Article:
Groundbreaking Report on Surge of
Unaccompanied Immigrant Children
Coming to the United States
Telephone Press Briefing
WHAT: From October 2011 to April 2012, U.S. immigration officials apprehended nearly twice as many unaccompanied children as in previous years, with most coming alone from El Salvador, Guatemala or Honduras. The Women’s Refugee Commission conducted an extensive fact-finding mission to research and understand this unprecedented influx. Our new report, “Forced from Home: The Lost Boys and Girls of Central America,” explores the rise of violence in Central America that is forcing many children to flee and examines how U.S. government officials are treating these children after they are apprehended. We outline specific steps the U.S. government can take to respond to this emerging crisis.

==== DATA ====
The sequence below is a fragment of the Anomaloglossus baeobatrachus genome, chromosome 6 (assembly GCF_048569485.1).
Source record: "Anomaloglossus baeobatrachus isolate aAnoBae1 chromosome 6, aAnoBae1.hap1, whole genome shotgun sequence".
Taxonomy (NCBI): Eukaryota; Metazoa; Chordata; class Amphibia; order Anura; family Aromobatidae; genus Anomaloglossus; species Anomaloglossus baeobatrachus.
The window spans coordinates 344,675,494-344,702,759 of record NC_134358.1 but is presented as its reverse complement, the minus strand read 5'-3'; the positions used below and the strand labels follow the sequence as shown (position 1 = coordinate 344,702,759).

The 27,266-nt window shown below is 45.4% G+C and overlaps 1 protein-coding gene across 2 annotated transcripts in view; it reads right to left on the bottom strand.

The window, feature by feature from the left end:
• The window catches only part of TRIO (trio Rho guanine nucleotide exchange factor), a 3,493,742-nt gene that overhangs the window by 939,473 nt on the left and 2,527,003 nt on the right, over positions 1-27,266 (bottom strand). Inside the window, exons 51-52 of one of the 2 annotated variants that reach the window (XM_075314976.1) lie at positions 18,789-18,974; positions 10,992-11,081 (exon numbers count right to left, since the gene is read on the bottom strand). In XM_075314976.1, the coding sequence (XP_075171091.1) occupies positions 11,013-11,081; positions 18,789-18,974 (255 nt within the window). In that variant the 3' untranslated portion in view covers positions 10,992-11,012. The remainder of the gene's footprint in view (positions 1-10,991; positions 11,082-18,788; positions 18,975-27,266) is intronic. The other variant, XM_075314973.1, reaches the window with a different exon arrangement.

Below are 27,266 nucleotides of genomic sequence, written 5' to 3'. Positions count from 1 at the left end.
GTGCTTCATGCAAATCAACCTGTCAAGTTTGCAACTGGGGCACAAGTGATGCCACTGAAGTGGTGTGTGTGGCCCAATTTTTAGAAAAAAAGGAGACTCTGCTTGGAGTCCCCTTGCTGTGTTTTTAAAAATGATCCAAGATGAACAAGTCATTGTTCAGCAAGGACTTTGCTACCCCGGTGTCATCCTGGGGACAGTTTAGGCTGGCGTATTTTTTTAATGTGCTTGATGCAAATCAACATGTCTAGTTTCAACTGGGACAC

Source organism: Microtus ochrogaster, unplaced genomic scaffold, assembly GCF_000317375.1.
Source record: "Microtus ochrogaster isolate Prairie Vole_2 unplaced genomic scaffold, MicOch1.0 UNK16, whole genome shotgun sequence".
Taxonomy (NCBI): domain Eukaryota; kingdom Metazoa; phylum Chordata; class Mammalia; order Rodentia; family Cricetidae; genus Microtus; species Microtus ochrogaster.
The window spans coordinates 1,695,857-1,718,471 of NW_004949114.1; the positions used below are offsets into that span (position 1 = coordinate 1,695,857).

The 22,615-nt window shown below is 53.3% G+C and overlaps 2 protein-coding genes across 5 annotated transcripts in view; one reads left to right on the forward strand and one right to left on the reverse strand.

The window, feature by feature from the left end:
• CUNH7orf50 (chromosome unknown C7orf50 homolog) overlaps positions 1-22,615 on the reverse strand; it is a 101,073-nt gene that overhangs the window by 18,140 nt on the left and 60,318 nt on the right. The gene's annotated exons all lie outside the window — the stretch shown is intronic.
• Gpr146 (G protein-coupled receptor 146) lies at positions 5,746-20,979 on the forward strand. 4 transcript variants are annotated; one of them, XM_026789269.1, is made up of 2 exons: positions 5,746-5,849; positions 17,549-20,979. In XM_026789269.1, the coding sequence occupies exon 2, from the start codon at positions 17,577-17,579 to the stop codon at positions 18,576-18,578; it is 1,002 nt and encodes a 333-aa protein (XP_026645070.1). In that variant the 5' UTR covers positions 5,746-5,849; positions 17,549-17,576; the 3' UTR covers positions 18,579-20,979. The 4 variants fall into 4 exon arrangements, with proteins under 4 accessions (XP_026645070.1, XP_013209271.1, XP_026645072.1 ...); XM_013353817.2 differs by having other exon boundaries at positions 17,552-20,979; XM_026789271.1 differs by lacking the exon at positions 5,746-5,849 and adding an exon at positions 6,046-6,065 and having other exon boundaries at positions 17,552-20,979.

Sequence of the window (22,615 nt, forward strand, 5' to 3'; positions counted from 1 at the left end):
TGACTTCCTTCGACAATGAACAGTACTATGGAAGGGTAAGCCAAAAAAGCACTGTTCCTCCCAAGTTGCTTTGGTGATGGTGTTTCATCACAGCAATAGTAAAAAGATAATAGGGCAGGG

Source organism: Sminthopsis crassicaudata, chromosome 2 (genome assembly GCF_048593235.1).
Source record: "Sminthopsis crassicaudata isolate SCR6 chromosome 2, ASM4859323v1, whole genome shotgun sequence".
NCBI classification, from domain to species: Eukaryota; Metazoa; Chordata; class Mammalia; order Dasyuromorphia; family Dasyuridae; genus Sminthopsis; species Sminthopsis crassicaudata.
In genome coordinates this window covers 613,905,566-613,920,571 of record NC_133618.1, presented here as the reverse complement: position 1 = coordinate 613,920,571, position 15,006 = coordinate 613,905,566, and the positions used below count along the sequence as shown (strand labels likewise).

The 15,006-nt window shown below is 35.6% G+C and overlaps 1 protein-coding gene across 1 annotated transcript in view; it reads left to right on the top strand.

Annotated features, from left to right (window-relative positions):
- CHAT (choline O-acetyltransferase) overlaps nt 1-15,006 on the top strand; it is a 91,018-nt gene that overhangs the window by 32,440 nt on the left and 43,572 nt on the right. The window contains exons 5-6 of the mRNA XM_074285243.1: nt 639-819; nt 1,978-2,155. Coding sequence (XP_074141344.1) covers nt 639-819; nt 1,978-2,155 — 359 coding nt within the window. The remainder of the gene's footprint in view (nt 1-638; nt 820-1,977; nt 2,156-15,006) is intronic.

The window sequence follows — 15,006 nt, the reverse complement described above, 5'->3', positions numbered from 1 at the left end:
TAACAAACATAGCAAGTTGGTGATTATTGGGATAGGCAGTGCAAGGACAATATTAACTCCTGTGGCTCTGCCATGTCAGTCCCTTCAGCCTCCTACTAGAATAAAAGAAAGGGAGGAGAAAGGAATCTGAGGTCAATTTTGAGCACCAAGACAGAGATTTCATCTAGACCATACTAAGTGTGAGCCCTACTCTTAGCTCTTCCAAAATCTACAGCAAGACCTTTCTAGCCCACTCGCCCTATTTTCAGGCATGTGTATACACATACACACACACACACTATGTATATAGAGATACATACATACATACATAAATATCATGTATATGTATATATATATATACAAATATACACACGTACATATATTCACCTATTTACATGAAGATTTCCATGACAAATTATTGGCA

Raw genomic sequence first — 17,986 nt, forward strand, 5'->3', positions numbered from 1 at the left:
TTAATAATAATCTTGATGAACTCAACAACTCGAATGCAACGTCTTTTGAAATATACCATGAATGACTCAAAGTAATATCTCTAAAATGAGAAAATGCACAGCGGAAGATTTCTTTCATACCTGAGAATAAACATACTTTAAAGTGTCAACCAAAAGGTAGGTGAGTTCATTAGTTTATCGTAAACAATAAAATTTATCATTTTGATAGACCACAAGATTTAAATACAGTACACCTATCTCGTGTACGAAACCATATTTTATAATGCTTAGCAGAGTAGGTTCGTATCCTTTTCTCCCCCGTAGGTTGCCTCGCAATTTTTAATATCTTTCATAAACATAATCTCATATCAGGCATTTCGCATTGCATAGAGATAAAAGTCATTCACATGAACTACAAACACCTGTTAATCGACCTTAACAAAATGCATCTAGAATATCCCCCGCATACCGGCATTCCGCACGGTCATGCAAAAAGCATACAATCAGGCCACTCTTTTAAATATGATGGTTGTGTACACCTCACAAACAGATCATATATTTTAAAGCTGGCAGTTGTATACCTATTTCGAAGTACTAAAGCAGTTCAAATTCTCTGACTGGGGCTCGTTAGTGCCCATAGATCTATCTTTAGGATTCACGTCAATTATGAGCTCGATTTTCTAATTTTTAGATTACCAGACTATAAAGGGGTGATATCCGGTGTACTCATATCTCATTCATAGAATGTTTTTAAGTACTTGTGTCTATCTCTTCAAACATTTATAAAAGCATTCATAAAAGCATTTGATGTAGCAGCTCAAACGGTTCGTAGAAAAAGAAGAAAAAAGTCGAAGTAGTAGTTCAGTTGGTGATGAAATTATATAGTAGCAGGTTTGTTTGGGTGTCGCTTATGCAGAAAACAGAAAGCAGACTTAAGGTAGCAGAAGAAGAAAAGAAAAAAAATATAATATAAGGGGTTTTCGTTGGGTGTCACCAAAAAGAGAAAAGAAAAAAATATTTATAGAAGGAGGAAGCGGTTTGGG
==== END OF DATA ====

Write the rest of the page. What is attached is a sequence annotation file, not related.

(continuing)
WHEN: Monday, October 15, 2012
11:00 a.m. Eastern Time
WHERE: Conference Call: (888) 327-8914
Pass code: 9667817
The Women's Refugee Commission advocates for laws, policies and programs to improve the lives and protect the rights of refugee and internally displaced women, children and young people, including those seeking asylum—bringing about lasting, measurable change.
An appraisal of the energy situation, and opportunities for protection, among displaced people in the Great Lakes region.
This provisional Facilitator's Kit provides a complete framework for a 3-day training on Community Preparedness for Reproductive Health and Gender. The goal is to build community capacity to prepare and respond to risks and inequities faced by women and girls during emergencies.
We mark World Refugee Day with the stark reality that nearly 60 million people around the world are living in displacement, having been forced by violence or conflict to flee their homes. We asked...
What happens if you’re pregnant and start hemorrhaging, but the health care center has been destroyed? In a recent 3-day training of trainers, the WRC addressed exactly this question.